That was what convinced me to learn more about it and move to the more potent version. This version is probably more risky because of the strength and amount of what you are taking, meaning that you shoot through your potassium far quicker than is the norm. But that is because your body is using the potassium for repair, and ultimately you want that in order to hopefully get better.
Whichever protocol you chose I would recomend reading up on it first and at least understanding at a high level, how it works, and what risks that brings.
For me, the potential benefit of the more potent protocol balanced against the increased risks makes it worthwhile for me, personally. But its an individual choice, and i see the risk as being entirely my own.
I wouldnt want my experience a couple of days ago to put anyone off - it hasnt me - but anyone reading it should realise that this more potent protocol, is not comparable to taking a few vitamin c tablets for example. Its more complicated and has more risk. Having benefited from these treatments (both protocols) I just wish that people do try at least one of the protocols, whichever one, because its the only thing that has made me more well.
I agree, many or most of us do not need huge amounts so it is easy to stay in balance. So important not to overdo a few things and have problems later.
I completely agree. I tried the SMP for 9 months and it didn't do anything for me. But I spent all that time trying to understand Freddd's protocol, and finally decided to try it out with modifications. The modifications being testing one thing at a time. I only switched from hb12 to mb12 10 days ago, and I'm on a tiny dose. Also I'm not adding adb12 yet; one thing at a time. My hope is to do this very slowly, giving my body time to adjust and hopefully to normalize, without needing large doses of anything.
I did get some reactions in the first weeks that were immediately relieved by potassium, even though I wasn't taking either of the active b12s. I imagine the metafolin got something working, but I don't really know.
I would like to remind you that the start of this excursion on potassium was to find the casue(s) of so many people doing the SMP that were having all sorts of "detox" episodes.. It turns out to be a combination of two things that that had been formerly solved, but not figured out, with the ABP. SO the hazard of sudden potassium drop is present in the SMP. The only addituional variable is timing as it does not happen as reliably on the 3rd day as it does with the ABP. So as it turns out some of the "detox" episodes on the SMP are in fact low potassium episodes. Some of the "detox" episeodes on the SMP are paradoxical folate deifincy episodes. Some of the "detox" episodes on the SMP are induced by glutathione, whey or NAC . Some of the "detox" episodes remain unindentified.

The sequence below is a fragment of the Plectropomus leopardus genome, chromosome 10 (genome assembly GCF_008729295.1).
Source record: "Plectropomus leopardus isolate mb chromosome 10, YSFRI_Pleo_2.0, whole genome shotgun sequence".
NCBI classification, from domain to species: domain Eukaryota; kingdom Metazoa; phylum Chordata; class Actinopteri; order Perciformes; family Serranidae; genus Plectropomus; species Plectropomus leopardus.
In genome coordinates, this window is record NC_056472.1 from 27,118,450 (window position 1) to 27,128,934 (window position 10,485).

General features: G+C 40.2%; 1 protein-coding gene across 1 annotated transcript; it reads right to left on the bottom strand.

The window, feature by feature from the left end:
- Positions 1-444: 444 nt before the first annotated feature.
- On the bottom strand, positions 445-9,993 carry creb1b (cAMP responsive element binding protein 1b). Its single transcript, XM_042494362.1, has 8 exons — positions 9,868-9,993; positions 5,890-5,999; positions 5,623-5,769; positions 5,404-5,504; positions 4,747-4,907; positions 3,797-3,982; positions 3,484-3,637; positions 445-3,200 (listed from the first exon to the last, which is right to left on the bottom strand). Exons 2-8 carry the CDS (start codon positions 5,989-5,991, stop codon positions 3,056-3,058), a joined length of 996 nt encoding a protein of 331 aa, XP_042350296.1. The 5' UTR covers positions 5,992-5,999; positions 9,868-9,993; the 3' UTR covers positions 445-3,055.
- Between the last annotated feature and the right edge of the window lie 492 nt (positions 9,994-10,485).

So it looks like any methylation startup that actually works at starting epithelial layer healing can also cause pow potassium, whatever the exact form as indicated by falling potassium levels as a flag of healing. I was looking for a sign that would show distinctly that mb12 was getting healing going and hycbl wasn't. Turns out that hycbl does get it started, applying the same flag criteria, but takes longer with the time to flag showing larger variance.
This is an agricultural product. It measures potassium in a solution (which saliva is) in parts per million. Do you know of anyone who is using it for a person or are you being a pioneer? Have you used it on yourself yet? If so, what readings are you getting? Be sure to keep us informed of all you find out (perhaps in another thread, as previously suggested).
I looked up the Horiba website and found their information on their Potassium Ion Meter:
Horiba has a Medical division. Their products descriptions says, These automated analyzers meet the needs of various users including patients, doctors, private laboratories, clinics and university hospitals. I didnt see anything that looked like it was developed for patient use.
Thanks for your post, Rich.
I had been taking 2mg of hydroxy B12 plus 2mg of mb12 daily without any apparent problem but I have now decided to slow things down and will stick to the basic protocol.
Snowathlete, are you sure it wasn't hypoglycemia?
Since doing the protocol I have never experienced low potassium symptoms as described elsewhere.
At times, however, I have felt over-energised and restless which I think may have pressurised my adrenals causing hypoglycemic / panic attacks kind of reactions, particularly at night.
It usually got better after eating something sweet.